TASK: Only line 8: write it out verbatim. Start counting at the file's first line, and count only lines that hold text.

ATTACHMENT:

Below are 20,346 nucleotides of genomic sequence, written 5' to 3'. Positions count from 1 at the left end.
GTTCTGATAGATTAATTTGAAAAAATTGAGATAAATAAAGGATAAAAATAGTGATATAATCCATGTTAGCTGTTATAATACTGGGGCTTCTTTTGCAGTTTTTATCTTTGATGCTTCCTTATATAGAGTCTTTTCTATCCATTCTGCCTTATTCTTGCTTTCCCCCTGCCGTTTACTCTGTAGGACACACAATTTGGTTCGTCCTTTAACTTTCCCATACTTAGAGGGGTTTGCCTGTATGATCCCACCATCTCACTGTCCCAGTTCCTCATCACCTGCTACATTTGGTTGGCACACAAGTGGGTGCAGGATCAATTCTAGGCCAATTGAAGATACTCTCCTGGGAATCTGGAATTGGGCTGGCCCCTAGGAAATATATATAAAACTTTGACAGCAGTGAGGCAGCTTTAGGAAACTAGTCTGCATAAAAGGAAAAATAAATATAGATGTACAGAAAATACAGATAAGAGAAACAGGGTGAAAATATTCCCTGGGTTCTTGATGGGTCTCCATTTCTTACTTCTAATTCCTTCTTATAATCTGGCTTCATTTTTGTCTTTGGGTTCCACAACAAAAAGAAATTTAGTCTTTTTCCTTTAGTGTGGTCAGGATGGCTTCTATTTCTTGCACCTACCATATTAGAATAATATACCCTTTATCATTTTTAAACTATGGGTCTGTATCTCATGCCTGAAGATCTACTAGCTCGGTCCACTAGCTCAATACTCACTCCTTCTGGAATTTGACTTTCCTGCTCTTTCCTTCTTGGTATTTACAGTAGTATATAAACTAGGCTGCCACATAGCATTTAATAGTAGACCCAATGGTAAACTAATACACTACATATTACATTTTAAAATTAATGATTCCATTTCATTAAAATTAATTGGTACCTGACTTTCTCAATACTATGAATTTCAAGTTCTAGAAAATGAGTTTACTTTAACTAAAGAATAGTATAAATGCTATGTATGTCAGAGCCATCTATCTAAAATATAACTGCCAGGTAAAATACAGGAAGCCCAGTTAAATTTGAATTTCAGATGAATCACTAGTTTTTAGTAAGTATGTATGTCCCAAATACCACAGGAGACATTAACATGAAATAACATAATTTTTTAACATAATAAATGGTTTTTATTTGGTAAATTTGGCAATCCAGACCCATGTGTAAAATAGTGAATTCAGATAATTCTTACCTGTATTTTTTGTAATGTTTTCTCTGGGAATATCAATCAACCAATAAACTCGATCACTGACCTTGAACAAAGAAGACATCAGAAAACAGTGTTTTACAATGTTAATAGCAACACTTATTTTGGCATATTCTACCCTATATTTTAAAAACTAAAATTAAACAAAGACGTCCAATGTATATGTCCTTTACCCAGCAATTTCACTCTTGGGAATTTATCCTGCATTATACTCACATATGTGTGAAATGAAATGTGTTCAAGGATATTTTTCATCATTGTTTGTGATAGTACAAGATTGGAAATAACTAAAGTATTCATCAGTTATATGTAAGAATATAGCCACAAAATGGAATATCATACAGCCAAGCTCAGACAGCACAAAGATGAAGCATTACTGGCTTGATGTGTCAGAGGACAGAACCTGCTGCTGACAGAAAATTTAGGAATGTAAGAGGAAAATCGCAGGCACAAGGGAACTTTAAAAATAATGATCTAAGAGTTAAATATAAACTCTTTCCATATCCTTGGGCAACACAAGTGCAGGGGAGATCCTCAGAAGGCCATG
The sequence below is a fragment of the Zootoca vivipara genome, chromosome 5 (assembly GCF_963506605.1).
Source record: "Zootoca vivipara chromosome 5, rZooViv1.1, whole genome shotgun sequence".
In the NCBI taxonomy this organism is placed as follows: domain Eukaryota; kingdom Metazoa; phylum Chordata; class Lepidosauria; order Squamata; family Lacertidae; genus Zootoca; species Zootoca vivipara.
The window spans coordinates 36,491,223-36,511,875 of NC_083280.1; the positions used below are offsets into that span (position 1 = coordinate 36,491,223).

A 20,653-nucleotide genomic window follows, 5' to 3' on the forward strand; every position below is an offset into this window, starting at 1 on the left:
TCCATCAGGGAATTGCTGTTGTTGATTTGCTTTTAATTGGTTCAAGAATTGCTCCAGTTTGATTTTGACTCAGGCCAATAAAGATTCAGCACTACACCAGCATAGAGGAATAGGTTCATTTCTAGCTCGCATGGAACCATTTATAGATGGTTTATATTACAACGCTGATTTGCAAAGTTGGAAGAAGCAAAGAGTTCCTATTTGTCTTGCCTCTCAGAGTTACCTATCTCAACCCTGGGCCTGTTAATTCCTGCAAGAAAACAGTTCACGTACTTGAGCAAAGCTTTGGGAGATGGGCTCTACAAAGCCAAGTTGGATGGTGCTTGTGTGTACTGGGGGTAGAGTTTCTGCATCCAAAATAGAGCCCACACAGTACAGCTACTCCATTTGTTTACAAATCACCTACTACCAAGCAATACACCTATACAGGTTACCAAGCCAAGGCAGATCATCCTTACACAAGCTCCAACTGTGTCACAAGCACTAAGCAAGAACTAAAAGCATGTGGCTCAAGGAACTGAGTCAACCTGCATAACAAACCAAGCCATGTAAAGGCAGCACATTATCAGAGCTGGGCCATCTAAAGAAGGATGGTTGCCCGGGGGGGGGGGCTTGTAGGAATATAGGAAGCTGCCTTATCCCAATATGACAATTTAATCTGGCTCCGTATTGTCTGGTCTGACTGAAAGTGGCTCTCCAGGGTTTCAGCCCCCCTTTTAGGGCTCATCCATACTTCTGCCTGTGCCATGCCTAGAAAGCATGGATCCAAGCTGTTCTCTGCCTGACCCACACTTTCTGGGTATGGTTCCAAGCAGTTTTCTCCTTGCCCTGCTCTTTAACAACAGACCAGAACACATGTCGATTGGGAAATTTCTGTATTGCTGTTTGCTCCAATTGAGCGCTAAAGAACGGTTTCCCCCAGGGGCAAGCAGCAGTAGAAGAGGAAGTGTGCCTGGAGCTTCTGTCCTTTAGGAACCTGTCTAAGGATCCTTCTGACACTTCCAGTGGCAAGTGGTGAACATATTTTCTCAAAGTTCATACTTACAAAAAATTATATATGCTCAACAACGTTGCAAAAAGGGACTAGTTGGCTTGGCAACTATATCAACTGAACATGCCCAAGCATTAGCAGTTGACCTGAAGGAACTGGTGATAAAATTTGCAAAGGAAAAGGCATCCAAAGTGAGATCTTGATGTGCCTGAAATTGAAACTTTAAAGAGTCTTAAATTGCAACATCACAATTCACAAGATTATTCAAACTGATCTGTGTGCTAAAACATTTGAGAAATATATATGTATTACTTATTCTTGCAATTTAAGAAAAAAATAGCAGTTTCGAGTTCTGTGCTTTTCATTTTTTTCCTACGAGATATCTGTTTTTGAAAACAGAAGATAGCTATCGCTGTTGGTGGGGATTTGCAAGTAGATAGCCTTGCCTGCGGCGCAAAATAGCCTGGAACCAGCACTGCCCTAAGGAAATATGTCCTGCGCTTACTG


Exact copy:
TCCATCAGGGAATTGCTGTTGTTGATTTGCTTTTAATTGGTTCAAGAATTGCTCCAGTTTGATTTTGACTCAGGCCAATAAAGATTCAGCACTACACCAGCATAGAGGAATAGGTTCATTTCTAGCTCGCATGGAACCATTTATAGATGGTTTATATTACAACGCTGATTTGCAAAGTTGGAAGAAGCAAAGAGTTCCTATTTGTCTTGCCTCTCAGAGTTACCTATCTCAACCCTGGGCCTGTTAATTCCTGCAAGAAAACAGTTCACGTACTTGAGCAAAGCTTTGGGAGATGGGCTCTACAAAGCCAAGTTGGATGGTGCTTGTGTGTACTGGGGGTAGAGTTTCTGCATCCAAAATAGAGCCCACACAGTACAGCTACTCCATTTGTTTACAAATCACCTACTACCAAGCAATACACCTATACAGGTTACCAAGCCAAGGCAGATCATCCTTACACAAGCTCCAACTGTGTCACAAGCACTAAGCAAGAACTAAAAGCATGTGGCTCAAGGAACTGAGTCAACCTGCATAACAAACCAAGCCATGTAAAGGCAGCACATTATCAGAGCTGGGCCATCTAAAGAAGGATGGTTGCCCGGGGGGGGGGGCTTGTAGGAATATAGGAAGCTGCCTTATCCCAATATGACAATTTAATCTGGCTCCGTATTGTCTGGTCTGACTGAAAGTGGCTCTCCAGGGTTTCAGCCCCCCTTTTAGGGCTCATCCATACTTCTGCCTGTGCCATGCCTAGAAAGCATGGATCCAAGCTGTTCTCTGCCTGACCCACACTTTCTGGGTATGGTTCCAAGCAGTTTTCTCCTTGCCCTGCTCTTTAACAACAGACCAGAACACATGTCGATTGGGAAATTTCTGTATTGCTGTTTGCTCCAATTGAGCGCTAAAGAACGGTTTCCCCCAGGGGCAAGCAGCAGTAGAAGAGGAAGTGTGCCTGGAGCTTCTGTCCTTTAGGAACCTGTCTAAGGATCCTTCTGACACTTCCAGTGGCAAGTGGTGAACATATTTTCTCAAAGTTCATACTTACAAAAAATTATATATGCTCAACAACGTTGCAAAAAGGGACTAGTTGGCTTGGCAACTATATCAACTGAACATGCCCAAGCATTAGCAGTTGACCTGAAGGAACTGGTGATAAAATTTGCAAAGGAAAAGGCATCCAAAGTGAGATCTTGATGTGCCTGAAATTGAAACTTTAAAGAGTCTTAAATTGCAACATCACAATTCACAAGATTATTCAAACTGATCTGTGTGCTAAAACATTTGAGAAATATATATGTATTACTTATTCTTGCAATTTAAGAAAAAAATAGCAGTTTCGAGTTCTGTGCTTTTCATTTTTTTCCTACGAGATATCTGTTTTTGAAAACAGAAGATAGCTATCGCTGTTGGTGGGGATTTGCAAGTAGATAGCCTTGCCTGCGGCGCAAAATAGCCTGGAACCAGCACTGCCCTAAGGAAATATGTCCTGCGCTTACTG